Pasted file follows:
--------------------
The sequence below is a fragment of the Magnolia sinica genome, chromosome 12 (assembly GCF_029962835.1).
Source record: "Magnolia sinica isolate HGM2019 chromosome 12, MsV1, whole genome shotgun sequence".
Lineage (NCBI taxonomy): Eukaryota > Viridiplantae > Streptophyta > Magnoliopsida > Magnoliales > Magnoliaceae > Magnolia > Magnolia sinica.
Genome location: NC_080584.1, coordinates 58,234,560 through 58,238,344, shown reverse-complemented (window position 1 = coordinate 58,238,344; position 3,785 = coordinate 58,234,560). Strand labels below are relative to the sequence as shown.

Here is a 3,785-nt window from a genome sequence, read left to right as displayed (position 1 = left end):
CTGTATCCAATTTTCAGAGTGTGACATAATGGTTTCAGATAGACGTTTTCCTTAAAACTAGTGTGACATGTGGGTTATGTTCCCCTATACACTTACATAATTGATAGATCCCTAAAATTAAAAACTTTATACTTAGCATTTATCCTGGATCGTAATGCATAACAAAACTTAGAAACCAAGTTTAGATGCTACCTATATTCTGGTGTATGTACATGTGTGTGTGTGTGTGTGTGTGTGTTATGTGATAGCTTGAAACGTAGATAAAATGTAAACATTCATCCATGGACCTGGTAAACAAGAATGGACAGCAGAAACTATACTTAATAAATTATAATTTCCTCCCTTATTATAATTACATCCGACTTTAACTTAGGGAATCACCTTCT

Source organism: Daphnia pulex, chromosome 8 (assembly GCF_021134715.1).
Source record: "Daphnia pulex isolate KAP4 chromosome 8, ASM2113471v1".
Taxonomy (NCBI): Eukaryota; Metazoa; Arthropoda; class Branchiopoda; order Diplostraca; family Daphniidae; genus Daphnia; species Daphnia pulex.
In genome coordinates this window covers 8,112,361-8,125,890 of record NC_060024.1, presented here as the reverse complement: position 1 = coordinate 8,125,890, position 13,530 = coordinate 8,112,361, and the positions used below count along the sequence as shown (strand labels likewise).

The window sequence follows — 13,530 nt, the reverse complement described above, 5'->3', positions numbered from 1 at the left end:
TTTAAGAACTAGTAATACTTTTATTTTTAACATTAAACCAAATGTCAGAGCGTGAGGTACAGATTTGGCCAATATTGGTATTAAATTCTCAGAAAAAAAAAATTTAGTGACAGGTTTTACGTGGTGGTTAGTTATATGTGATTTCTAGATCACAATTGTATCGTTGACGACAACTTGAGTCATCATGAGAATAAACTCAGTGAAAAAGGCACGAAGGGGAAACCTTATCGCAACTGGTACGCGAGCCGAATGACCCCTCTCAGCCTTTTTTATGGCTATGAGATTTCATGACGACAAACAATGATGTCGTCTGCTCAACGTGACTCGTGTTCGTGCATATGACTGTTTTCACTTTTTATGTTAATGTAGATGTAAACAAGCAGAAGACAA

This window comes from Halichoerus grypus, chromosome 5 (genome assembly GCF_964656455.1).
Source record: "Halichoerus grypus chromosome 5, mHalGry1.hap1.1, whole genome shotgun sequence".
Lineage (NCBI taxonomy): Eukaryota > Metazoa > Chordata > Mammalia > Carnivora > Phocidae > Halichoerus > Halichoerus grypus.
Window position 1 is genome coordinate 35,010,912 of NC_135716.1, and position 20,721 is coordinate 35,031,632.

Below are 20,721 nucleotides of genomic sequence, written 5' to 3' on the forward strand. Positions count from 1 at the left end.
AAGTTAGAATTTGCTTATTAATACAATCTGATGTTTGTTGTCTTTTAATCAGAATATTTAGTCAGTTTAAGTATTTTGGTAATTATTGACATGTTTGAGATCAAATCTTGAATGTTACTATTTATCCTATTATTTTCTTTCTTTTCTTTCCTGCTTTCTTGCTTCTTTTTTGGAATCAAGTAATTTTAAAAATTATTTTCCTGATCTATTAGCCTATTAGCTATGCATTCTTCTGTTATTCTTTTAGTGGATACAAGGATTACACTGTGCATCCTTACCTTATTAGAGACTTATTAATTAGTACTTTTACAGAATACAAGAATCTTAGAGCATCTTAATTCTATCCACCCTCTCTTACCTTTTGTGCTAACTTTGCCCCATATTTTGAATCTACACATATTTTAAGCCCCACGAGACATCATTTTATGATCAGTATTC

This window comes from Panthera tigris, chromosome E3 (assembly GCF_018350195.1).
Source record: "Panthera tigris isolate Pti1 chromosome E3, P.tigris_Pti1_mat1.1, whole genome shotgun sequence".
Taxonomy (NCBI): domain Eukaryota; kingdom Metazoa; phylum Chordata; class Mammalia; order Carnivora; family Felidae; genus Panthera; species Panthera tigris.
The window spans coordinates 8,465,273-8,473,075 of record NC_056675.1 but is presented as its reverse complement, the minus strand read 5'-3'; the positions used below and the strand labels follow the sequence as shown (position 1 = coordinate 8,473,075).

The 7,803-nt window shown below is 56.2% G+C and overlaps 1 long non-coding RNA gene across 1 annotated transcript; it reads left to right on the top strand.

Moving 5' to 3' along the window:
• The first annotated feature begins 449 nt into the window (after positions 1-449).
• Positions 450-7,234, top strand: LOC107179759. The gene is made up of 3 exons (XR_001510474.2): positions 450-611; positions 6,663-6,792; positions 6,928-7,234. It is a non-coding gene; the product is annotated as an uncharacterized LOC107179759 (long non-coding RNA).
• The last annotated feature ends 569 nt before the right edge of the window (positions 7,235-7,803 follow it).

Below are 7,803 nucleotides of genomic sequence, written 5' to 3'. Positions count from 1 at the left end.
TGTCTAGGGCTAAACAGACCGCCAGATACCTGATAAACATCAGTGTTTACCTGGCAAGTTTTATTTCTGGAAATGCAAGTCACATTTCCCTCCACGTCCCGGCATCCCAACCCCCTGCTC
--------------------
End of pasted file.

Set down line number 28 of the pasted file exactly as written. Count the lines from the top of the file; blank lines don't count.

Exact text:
Below are 7,803 nucleotides of genomic sequence, written 5' to 3'. Positions count from 1 at the left end.